Assessment Across the Full Spectrum of
Traumatic Brain Injury, Including Concussion

Question 2

Is  there a functional component
to the brain injury?

(a concussion)

Is there a  structural component to
the brain injury?

(a brain bleed likely visible on
a CT scan or advanced neuroimaging)
  • Helps determine patient disposition, including need for a CT scan

  • Immediate on‐site assessment

  • Efficient, accurate, objective, comprehensive

  • Non‐invasive, EEG‐based technology

  • Reduce unnecessary exposure to radiation

  • Neurocognitive tests and digitized concussion assessments

  • For patients ages 18+

  • For use within 3 days of mild head injury

  • Rx‐Only, not a stand‐alone diagnostic or replacement to CT


Comprehensive Assessment Metrics Configured for Your Needs


Facts about Brain Injury and Concussion

4.8 million brain injury‐related ER visits every year

Taylor CA, Bell JM, Breiding MJ, Xu L. Traumatic Brain Injury–Related Emergency Department Visits,
Hospitalizations, and Deaths — United States, 2007 and 2013 MMWR Surveill Summ 2017;66(No. SS‐9):1–16. DOI:

84% of ER visits for suspected head injury result in a CT Scan

95% of head injuries are mild in nature

91% of CTs performed for mild Traumatic Brain Injury are negative and result in potentially unnecessary radiation exposure.

Korley FK, Kelen GD, Jones CM, Diaz‐Arrastia R. Emergency Department Evaluation of Traumatic Brain Injury
in the United States, 2009–2010. J Head Trauma Rehabil 2016 Nov/Dec;31(6):379‐387.

BrainScope Sensitivity to even the smallest amount of detectable blood (≥1cc)

BrainScope Negative Predictive Value

Hanley D, Prichep LS, Bazarian J, Huff JS, Naunheim R, Garrett J, Jones E, Wright DW, O’Neill J, Badjatia N, Gandhi D, Curley K, Chiacchierini R, O’Neil B, Hack D. Emergency Department Triage of Traumatic Head Injury Using Brain Electrical Activity Biomarkers: A Multisite Prospective Observational Validation Trial. Academic Emergency Medicine. 2017; online ahead of print, DOI:10. 1111/acem.13175

Potential to reduce false positives compared with standard
clinical practice based on BrainScope One’s ability to accurately predict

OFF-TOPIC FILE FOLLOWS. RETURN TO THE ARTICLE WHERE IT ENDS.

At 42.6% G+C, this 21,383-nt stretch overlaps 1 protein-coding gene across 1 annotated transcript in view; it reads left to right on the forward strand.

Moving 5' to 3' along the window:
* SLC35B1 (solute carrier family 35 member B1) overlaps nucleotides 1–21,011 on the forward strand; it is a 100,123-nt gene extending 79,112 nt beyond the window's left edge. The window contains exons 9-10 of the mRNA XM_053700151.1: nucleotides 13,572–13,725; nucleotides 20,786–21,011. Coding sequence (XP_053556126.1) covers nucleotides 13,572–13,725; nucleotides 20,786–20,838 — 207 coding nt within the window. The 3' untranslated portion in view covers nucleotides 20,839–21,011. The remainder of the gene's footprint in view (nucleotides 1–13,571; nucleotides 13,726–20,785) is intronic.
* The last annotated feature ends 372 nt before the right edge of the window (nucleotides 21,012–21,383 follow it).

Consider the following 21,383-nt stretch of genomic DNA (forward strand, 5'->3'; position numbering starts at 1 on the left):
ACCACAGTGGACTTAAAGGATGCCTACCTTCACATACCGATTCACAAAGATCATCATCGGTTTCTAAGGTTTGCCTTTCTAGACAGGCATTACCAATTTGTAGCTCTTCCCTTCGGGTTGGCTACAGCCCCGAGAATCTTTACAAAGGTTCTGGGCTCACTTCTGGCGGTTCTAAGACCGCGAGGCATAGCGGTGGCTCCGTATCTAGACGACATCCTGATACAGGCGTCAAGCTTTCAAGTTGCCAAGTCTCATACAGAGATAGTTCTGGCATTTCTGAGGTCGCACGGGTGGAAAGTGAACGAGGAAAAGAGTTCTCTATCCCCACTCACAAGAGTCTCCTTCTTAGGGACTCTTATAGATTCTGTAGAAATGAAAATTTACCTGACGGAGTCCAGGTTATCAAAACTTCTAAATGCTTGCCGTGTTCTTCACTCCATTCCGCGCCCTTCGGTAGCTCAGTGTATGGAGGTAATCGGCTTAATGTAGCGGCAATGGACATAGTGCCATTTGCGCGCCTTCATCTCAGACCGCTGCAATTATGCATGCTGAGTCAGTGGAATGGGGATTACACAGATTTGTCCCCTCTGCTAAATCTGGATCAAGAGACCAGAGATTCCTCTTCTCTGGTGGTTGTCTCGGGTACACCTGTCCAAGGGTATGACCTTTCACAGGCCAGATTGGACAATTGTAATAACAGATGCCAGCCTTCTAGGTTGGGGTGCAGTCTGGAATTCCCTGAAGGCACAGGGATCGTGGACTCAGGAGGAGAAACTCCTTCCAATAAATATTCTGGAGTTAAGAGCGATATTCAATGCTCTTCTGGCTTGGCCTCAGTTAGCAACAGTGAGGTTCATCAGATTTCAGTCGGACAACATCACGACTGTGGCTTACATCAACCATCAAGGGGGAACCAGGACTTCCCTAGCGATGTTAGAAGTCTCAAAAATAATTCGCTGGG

which patients are likely CT‐positive

Huff JS, Naunheim R, Ghosh Dastidar S, Bazarian J, Michelson EW. Referrals for CT scans in mild TBI patients can be aided by the use of a brain electrical activity biomarker. American Journal of Emergency Medicine. 2017; in press, DOI:10.1016/j.ajem.2017.05.027

FDA Validation Trial:
Structural and Functional Brain Injury

  • Hanley, et al., J Neurotrauma, 2018.
    A brain electrical activity (EEG) based biomarker of functional impairment in traumatic head injury: a multisite validation trial

  • Naunheim, et al., American J Emergency Medicine, 2018.
    Using a brain electrical activity biomarker could aid in the objective identification of mild Traumatic Brain Injury patients

  • Hanley, et. al., Academic Emergency Medicine, 2017.
    Emergency Department triage of traumatic head injury using brain electrical activity: a prospective observational validation trial of clinical efficacy

  • Hack, et al., American J EmergencyMedicine, 2017.
    Demonstration of improved accuracy of prediction of CT+ with EEG compared with LDC alone

  • Huff, et al., American J Emergency Medicine, 2017.
    Referrals for CT scans in mild TBI patients can be by the use of a brain electrical activity biomarker

Technology Description and Explanation

  • Prichep, et al., J Computers Biology Medicine, 2014.
    Classification algorithms for the identification of structural injury in TBI using brain electrical activity

  • Prichep, et al., IEEE Transactions Neural Systems & Rehab Engin., 2012.
    Classification of Traumatic Brain Injury Severity Using Informed Data Reduction in a Series of Binary Classifier Algorithms

Neurocognitive Test Norming for Inclusion of Norms

  •  Vincent, et al., Applied Neuropsychology: Adult, 2016.
    Normative data for neurocognitive assessment on the Ahead 300

Structural Injury Assessment Development

  • Ayaz, et al., American J Emergency Medicine, 2015.
    Comparison of quantitative EEG to Current Clinical Decision Rules for head CT

  • Prichep, et al Neurotrauma, 2015.
    Identification of Hematomas in mTBI injury using an index of quantitative brain electrical activity

  • Michelson, et al., Academic Emergency Medicine, 2014.
    Identification of acute stroke using BrainScope technology

  • Hanley, et al., J Neurotrauma, 2013.
    Use of Brain Electrical Activity for the Identification of Hematomas in Mild TBI

  • O'Neil, et al., Western J Emergency Medicine, 2012.
    Quantitative brain electrical activity in the initial screening of mild traumatic brain injuries

  • Naunheim, et al., American J Emergency Medicine, 2011.
    Automated Electroencephalogram (EEG) Identifies Abnormalities in the ED

  • Naunheim, et al., American J Emergency Medicine, 2010.
    Novel method for detecting brain abnormality in a patient with epidural hematoma: A case report

  • Naunheim, et al., Brain Injury, 2010.
    Use of brain electrical activity to quantify TBI brain dysfunction in the ED

Major Findings in Current Practice

  • Michelson et al., Western J Emergency Medicine, 2018.
    Time spent in the ED for mild TBI patients

  • Curley et al., J of Head Trauma Rehabilitation, 2017. Accepted: Pre-Pub:
    lntracranial pathology (CT+) in ED patients with high GCS and high SAC score

  • O'Neil, et al., Military Medicine, 2014:
    CT positive brain injury in Mild TBI patients presenting with normal SAC

  • Huff & Johar, American J Emergency Medicine, 2014:
    Differences in interpretation of cranial CT in Emergency Department TBI patients by expert neuroradiologists

Please contact us with additional questions at or 1-855-927-2461